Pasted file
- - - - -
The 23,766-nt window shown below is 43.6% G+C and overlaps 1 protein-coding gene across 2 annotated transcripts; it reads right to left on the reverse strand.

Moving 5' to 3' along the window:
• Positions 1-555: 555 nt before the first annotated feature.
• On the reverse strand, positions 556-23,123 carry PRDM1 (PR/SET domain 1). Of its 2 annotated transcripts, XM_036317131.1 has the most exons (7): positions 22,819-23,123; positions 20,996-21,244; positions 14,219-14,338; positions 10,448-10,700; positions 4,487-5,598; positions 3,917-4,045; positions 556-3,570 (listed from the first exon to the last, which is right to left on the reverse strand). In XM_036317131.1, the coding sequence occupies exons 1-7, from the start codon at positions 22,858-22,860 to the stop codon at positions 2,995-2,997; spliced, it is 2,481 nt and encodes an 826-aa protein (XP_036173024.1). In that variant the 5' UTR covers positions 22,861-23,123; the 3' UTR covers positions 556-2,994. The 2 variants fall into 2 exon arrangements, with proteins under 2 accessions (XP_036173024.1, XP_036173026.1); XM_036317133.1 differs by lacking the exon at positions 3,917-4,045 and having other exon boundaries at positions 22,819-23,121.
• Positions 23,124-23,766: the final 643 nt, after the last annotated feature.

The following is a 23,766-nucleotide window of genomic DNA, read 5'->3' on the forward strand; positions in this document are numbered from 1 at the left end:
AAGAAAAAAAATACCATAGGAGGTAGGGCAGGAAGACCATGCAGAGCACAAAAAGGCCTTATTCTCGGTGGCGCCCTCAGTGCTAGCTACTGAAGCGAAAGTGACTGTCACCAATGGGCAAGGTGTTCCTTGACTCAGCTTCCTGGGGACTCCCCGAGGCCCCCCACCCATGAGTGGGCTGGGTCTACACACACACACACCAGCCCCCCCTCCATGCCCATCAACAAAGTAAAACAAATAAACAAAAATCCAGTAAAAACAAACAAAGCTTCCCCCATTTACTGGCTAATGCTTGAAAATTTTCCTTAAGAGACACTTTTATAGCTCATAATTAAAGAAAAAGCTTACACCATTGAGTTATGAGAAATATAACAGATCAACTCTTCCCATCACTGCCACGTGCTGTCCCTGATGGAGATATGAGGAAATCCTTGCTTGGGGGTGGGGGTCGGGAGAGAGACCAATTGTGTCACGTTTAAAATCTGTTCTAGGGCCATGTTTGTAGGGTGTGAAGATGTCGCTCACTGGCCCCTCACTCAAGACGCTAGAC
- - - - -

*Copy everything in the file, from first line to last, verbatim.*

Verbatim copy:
The 23,766-nt window shown below is 43.6% G+C and overlaps 1 protein-coding gene across 2 annotated transcripts; it reads right to left on the reverse strand.

Moving 5' to 3' along the window:
• Positions 1-555: 555 nt before the first annotated feature.
• On the reverse strand, positions 556-23,123 carry PRDM1 (PR/SET domain 1). Of its 2 annotated transcripts, XM_036317131.1 has the most exons (7): positions 22,819-23,123; positions 20,996-21,244; positions 14,219-14,338; positions 10,448-10,700; positions 4,487-5,598; positions 3,917-4,045; positions 556-3,570 (listed from the first exon to the last, which is right to left on the reverse strand). In XM_036317131.1, the coding sequence occupies exons 1-7, from the start codon at positions 22,858-22,860 to the stop codon at positions 2,995-2,997; spliced, it is 2,481 nt and encodes an 826-aa protein (XP_036173024.1). In that variant the 5' UTR covers positions 22,861-23,123; the 3' UTR covers positions 556-2,994. The 2 variants fall into 2 exon arrangements, with proteins under 2 accessions (XP_036173024.1, XP_036173026.1); XM_036317133.1 differs by lacking the exon at positions 3,917-4,045 and having other exon boundaries at positions 22,819-23,121.
• Positions 23,124-23,766: the final 643 nt, after the last annotated feature.

The following is a 23,766-nucleotide window of genomic DNA, read 5'->3' on the forward strand; positions in this document are numbered from 1 at the left end:
AAGAAAAAAAATACCATAGGAGGTAGGGCAGGAAGACCATGCAGAGCACAAAAAGGCCTTATTCTCGGTGGCGCCCTCAGTGCTAGCTACTGAAGCGAAAGTGACTGTCACCAATGGGCAAGGTGTTCCTTGACTCAGCTTCCTGGGGACTCCCCGAGGCCCCCCACCCATGAGTGGGCTGGGTCTACACACACACACACCAGCCCCCCCTCCATGCCCATCAACAAAGTAAAACAAATAAACAAAAATCCAGTAAAAACAAACAAAGCTTCCCCCATTTACTGGCTAATGCTTGAAAATTTTCCTTAAGAGACACTTTTATAGCTCATAATTAAAGAAAAAGCTTACACCATTGAGTTATGAGAAATATAACAGATCAACTCTTCCCATCACTGCCACGTGCTGTCCCTGATGGAGATATGAGGAAATCCTTGCTTGGGGGTGGGGGTCGGGAGAGAGACCAATTGTGTCACGTTTAAAATCTGTTCTAGGGCCATGTTTGTAGGGTGTGAAGATGTCGCTCACTGGCCCCTCACTCAAGACGCTAGAC